Overall, both methadone and buprenorphine are effective strategies, Nunes said. “There's going to be some ongoing drug use, and that's grist for the mill. But these medicines are very powerful at reducing and often eliminating the opioid use,” he told attendees. Younger age and severity of OUD are associated with worse adherence and therefore worse outcomes, he added. “Staying on methadone or buprenorphine is what predicts long term abstinence severity.”

Naltrexone, another high affinity opioid receptor antagonist, binds to the opioid receptors very tightly, and actually blocks the effects of other opioids, Nunes explained. Further good news is limited adverse effects; he reported that patients generally feel well on naltrexone. However, patients must be fully detoxified before initiating treatment, he said, which present a real barrier, especially for more severe patients. This results in the need to hospitalize patients, which is a limitation. Another option, Nunes explained, was to induce with ascending doses of naltrexone and clonidine and other nonopioid medications that attenuate withdrawal. Once initiation is successful, natrexone’s efficacy is comparable with buprenorphine. Nunes noted naltrexone should be accompanied by strong motivational counseling.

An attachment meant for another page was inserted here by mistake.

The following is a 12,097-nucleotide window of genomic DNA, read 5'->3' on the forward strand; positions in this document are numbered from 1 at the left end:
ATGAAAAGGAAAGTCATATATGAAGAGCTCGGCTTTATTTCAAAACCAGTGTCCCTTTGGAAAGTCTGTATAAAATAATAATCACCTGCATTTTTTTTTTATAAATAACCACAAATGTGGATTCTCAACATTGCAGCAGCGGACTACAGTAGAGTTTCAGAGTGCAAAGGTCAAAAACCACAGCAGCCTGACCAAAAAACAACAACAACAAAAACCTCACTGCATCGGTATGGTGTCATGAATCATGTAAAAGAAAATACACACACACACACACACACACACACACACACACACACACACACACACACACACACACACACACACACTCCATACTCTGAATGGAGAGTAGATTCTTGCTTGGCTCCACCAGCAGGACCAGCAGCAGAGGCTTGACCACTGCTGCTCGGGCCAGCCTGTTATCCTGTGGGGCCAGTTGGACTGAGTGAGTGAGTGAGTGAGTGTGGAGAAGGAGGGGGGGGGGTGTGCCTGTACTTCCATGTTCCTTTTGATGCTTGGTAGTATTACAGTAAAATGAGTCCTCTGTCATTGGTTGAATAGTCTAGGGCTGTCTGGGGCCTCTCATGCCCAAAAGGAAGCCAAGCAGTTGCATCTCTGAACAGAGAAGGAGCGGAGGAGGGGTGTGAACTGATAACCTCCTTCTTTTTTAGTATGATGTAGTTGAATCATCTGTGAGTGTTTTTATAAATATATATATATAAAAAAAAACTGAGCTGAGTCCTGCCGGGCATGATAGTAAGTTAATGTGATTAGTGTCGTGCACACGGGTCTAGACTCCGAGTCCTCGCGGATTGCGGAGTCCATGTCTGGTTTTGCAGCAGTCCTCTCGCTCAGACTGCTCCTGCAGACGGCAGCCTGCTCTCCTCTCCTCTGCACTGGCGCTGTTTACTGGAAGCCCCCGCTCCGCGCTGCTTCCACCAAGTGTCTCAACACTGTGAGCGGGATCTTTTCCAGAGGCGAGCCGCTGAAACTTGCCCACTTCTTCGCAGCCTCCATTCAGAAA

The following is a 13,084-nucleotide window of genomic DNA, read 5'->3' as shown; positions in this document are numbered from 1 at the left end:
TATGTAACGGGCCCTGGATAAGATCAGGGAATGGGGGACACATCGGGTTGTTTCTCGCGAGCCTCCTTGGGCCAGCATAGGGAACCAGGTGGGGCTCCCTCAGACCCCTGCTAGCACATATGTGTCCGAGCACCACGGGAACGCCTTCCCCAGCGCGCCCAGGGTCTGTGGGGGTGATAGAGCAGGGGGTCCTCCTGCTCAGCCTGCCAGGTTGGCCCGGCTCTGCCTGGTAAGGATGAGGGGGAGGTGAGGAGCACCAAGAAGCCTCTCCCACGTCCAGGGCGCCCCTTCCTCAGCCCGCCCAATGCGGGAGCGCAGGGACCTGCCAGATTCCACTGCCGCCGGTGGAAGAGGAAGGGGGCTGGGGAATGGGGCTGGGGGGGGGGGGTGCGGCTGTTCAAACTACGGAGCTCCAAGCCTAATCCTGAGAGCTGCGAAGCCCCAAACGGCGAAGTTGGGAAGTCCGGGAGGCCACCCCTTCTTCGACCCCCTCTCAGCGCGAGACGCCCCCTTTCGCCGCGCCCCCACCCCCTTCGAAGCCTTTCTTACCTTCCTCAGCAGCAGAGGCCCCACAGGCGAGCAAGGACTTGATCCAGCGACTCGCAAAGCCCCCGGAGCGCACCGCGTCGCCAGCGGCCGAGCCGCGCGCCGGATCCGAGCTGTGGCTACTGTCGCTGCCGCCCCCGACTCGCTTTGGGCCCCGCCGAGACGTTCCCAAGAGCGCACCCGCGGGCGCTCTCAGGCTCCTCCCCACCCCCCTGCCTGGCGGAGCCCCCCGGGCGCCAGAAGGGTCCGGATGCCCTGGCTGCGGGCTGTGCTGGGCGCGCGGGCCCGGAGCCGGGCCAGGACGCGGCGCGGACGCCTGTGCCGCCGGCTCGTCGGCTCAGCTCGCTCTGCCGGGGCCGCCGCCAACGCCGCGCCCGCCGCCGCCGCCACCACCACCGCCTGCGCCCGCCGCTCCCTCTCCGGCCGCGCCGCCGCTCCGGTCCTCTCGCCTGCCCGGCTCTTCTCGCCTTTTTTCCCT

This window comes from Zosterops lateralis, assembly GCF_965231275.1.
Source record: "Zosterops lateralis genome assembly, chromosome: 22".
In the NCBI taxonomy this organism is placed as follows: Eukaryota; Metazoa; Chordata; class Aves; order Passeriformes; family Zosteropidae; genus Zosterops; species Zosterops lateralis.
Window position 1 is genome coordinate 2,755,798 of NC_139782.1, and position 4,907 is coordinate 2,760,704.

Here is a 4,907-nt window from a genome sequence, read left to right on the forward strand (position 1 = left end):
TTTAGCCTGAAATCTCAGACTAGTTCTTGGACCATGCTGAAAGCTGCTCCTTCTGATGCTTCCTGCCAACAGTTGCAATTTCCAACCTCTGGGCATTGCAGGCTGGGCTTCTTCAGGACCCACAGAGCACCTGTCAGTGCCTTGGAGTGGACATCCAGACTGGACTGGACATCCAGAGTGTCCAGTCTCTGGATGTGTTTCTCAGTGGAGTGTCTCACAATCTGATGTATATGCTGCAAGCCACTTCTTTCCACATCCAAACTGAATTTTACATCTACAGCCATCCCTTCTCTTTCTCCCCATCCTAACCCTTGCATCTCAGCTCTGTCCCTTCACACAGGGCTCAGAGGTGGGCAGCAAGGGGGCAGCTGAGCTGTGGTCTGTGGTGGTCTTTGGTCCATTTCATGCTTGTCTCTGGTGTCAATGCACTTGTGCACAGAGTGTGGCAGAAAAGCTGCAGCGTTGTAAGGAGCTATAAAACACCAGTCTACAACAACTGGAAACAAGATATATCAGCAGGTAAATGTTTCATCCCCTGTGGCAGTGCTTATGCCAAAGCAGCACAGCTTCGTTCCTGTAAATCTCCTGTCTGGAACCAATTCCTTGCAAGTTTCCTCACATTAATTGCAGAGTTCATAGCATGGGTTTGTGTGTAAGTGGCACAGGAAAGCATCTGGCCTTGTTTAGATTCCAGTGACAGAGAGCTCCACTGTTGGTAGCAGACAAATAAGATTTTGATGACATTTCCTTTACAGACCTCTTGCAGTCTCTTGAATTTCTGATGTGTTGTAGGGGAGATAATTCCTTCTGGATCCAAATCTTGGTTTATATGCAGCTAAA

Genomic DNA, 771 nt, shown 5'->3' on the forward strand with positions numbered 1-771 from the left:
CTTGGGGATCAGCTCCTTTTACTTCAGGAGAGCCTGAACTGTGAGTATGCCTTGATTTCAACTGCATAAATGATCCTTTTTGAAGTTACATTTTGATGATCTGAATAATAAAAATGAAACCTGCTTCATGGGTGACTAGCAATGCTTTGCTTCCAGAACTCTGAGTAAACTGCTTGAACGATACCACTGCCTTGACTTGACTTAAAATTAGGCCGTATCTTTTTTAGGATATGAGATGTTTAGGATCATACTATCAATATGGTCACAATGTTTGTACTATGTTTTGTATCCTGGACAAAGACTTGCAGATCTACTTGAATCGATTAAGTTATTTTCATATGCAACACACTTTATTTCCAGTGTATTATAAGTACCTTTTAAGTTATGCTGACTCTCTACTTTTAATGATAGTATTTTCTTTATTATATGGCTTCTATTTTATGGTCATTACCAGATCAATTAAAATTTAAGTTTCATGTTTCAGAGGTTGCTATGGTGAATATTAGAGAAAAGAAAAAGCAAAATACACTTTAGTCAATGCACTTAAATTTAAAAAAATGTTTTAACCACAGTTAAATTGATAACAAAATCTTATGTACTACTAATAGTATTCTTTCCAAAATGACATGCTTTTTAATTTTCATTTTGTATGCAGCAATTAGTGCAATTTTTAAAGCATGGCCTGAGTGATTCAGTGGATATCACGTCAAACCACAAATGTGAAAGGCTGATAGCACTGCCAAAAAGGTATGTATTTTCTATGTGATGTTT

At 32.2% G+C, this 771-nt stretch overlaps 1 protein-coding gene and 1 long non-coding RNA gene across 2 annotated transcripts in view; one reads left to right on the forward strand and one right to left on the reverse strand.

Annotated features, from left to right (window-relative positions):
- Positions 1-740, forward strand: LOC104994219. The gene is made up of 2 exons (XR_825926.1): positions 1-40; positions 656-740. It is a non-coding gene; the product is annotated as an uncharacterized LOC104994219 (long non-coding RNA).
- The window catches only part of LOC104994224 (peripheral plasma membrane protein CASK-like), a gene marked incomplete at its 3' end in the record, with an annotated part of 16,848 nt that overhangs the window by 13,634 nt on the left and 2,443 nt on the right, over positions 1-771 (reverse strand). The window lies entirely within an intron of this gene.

“Pay close attention to overdose risk when choosing naltrexone,” Nunes cautioned attendees,“especially if the patient has a particularly high risk of overdose, or a history of overdoses. When you take up high doses of opioids, I would be inclined to go with methadone.”

Nunes reminded attendees to consider psychosocial treatment and counselling. Not only is psychosocial treatment a requirement for methadone, but it also provides what may be much-needed structure. Inpatient and residential treatment may be especially helpful because it removes the patient from toxic environments as well as access to drugs. Plus, it also provides an opportunity to initiate the aforementioned medications.

Ultimately, Nunes told attendees treating OUDs is not unlike leveraging other psychopharmacological treatments. He reminded clinicians to keep it simple and remember the 3 As:

Abstinence

Adherence to medications, and

Adherence to psychosocial treatments.